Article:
THOSE working in Pakistan’s public sector can be broadly categorised into two types of people: the mere mortals who reach the age of 60 and retire; and the influential indispensables who refuse to leave office.
Our country seems to be all about old men — usually at their ‘best’ — refusing to hang up their boots. This desire to not let go transpires in various ways at the public offices where they serve. At times it results in individuals pulling strings to extend their tenure as public servants, and at times it ensues in the government ignoring all regulations or restrictions to award NOCs for assignments in foreign lands. Sometimes, several cases of this ‘desire-to-not-retire’ can also trigger a military coup and send an elected prime minister directly to jail, reminiscent of the way it is done in a game of monopoly.
However, the seemingly innocuous civil servants too have a heart, but their ways of fulfilling the desire to perpetuate employment are much more subtle. In this group, retired civil servants and judges take the lead in managing to create plenty of chances for re-employment. Posts such as ombudsman, chairman and members of the Federal Public Service Commission, National Accountability Bureau (NAB) chairman, advisers to government and ambassadors are just a few examples of the areas where (un)retired bureaucrats find themselves after the age of 60.
As if these re-employments were not enough, the task force on civil service reform has come up with a suggestion to create a supervisory committee for NAB. As per the minutes of a recent meeting of the task force, it has been proposed that any action by NAB — including filing of references, investigations and arrests of civil servants — should not take place without the approval of this committee. The proposed committee would comprise a retired high court judge, three individuals who have retired as federal secretary or from an equivalent position and three senior professionals from the fields of banking, accounting and civil engineering.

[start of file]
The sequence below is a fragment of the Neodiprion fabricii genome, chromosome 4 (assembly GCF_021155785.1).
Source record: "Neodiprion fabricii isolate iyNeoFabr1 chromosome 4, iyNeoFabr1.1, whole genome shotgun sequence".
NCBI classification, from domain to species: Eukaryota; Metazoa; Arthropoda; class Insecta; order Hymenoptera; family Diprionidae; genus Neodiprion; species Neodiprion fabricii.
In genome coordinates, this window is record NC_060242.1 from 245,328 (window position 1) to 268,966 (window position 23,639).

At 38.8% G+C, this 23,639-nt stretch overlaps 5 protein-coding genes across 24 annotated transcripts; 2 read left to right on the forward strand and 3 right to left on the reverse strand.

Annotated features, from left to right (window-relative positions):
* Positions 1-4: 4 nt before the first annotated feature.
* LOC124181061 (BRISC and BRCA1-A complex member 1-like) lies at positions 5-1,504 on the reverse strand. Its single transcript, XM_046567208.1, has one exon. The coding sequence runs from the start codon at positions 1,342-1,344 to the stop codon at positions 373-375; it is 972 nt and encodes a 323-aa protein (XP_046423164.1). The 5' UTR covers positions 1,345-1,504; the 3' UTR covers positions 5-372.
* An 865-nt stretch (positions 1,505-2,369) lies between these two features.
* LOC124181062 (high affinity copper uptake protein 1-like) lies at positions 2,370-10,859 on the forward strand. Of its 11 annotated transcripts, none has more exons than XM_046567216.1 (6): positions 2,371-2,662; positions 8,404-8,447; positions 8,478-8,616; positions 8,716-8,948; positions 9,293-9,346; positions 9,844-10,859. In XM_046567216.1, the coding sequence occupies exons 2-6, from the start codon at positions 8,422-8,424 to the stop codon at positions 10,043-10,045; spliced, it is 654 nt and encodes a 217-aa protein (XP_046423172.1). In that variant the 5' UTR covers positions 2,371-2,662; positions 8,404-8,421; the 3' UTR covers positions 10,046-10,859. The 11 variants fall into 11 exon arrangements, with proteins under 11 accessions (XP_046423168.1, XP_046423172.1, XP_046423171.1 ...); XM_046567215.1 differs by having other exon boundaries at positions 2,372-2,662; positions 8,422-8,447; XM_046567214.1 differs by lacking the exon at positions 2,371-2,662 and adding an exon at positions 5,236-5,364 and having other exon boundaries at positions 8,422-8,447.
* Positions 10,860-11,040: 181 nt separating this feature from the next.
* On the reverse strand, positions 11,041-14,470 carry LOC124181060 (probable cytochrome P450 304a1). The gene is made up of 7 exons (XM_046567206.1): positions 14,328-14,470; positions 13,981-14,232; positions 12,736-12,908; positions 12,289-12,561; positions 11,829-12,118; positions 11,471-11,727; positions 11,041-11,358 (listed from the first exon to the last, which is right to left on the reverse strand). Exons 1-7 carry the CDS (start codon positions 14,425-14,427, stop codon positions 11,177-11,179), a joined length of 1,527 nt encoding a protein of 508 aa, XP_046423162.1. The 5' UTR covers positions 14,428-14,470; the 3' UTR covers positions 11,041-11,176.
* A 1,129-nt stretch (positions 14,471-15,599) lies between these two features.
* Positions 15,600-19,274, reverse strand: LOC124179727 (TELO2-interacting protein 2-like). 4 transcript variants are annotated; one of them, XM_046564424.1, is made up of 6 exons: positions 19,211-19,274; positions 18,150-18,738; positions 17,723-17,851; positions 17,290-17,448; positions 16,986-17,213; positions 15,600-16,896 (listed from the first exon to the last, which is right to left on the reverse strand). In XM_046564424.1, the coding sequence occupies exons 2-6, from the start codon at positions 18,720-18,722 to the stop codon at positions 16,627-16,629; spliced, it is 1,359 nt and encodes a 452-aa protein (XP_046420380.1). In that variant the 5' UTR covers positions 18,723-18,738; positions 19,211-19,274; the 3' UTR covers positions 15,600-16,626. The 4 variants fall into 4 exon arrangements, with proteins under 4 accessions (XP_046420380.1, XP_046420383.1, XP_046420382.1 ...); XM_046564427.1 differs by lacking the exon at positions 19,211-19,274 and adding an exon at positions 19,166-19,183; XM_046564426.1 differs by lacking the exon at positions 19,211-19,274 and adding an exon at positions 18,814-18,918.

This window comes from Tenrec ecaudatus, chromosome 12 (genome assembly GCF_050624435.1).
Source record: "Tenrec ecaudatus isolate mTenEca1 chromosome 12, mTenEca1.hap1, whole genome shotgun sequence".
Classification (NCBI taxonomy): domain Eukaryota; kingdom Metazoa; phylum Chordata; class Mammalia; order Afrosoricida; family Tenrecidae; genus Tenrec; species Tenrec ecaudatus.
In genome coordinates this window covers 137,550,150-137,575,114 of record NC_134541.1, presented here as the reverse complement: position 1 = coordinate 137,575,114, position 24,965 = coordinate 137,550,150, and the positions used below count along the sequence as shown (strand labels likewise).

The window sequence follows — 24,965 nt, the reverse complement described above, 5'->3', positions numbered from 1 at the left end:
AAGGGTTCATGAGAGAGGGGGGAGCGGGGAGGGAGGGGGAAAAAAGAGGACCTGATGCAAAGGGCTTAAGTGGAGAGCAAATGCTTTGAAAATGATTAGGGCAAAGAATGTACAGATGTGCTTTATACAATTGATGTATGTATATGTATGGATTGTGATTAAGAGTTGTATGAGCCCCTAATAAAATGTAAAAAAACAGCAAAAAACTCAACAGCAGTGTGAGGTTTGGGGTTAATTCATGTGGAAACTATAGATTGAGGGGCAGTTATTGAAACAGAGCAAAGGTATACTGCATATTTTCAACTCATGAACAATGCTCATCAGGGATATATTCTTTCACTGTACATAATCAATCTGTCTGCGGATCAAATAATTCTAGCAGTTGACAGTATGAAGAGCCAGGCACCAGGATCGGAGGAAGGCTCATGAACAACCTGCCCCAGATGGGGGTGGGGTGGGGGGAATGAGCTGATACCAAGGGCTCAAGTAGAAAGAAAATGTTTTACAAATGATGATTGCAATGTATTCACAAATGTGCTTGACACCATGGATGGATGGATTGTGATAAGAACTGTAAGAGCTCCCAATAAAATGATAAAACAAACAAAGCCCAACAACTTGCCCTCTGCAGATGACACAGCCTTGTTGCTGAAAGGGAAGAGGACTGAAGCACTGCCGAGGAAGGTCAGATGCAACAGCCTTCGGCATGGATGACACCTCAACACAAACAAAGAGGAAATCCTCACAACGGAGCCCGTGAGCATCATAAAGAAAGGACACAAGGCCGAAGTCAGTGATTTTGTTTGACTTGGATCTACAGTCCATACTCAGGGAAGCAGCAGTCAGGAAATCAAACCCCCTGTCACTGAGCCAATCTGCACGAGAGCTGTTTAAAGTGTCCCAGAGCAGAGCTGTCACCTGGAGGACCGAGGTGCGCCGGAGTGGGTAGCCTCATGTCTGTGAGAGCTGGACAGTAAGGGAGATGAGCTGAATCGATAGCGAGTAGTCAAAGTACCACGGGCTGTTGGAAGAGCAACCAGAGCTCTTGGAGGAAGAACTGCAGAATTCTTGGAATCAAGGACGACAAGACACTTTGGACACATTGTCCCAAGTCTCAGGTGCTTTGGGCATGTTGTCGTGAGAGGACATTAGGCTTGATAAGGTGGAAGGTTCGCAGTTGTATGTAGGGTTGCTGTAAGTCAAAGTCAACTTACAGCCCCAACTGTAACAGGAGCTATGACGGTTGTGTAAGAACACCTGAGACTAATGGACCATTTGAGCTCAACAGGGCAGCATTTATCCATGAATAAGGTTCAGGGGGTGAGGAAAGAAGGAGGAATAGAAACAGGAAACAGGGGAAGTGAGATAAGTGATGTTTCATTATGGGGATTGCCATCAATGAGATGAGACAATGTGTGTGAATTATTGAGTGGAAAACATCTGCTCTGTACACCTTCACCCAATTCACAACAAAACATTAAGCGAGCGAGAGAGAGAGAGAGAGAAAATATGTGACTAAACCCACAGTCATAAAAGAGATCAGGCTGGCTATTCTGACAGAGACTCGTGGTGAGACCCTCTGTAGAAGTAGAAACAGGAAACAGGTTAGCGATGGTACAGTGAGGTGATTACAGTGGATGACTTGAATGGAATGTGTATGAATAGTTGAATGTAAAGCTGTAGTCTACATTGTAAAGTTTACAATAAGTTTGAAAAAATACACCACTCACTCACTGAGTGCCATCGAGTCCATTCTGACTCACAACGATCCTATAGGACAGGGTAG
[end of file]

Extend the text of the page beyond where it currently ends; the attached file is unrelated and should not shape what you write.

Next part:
The desire to not let go is strong in retired bureaucrats.
This committee would review the evidence presented by NAB and, if it finds that the bureau has enough evidence to take action, would accord its approval. Obtaining the approval of a supervisory committee is amusing to say the least because the accountability watchdog claims to specialise in investigating white-collar crime. If it needs a supervisory body to oversee evidence, it implies that perhaps the bureau is not qualified to review evidence gathered by its own officers.
The composition of this committee makes it reek of a re-employment package. Aren’t there any young men and women who have the vigour and intelligence to do this job? Unfortunately in Pakistan, there is a notion that a retired federal secretary or a judge is a cure for all ills, when the likes of them are often part of the problem. If appointed as members of the proposed committee, given the way how such matters usually work in Pakistan, the retired judge or senior bureaucrat would rule the roost and end up sidelining professionals and field specialists.
On the issue of selection of the members, it was proposed that they be chosen through a majority vote by a 15-member parliamentary committee nominated by heads of the large parliamentary parties. This amateur suggestion ignores the ground realities of Pakistani politics and democracy. Imagine a politically-aligned civil servant being evaluated by a supervisory panel comprising individuals who got there via a majority vote from nominees of the same political party.
The task force needs to be reminded that the job at hand is to look for indigenous reforms relevant and effective for the Pakistani civil service. It really does not matter whether one is unscrupulous or not, to live without the perpetual fear of being harassed in this country of ours, one must find a godfather. Civil servants find it in political affiliations while men in uniform find it in their institution.
The solution lies in simply strengthening the role of the office of the secretary establishment as the father of bureaucracy and making sure that NAB proceeds via his office to pursue cases against civil servants. It would also behove NAB to work more secretively rather than issuing press releases at the drop of a hat. In the developed world, gag orders on the reporting of ongoing cases have been the norm for quite some time.
However, NAB might not agree to these suggestions because the bureau seems to be working for advertisement rather than the process of accountability. And then there is a breed of aging retired individuals who want to have a finger in every pie.
The writer is a former civil servant.
Published in Dawn, October 1st, 2019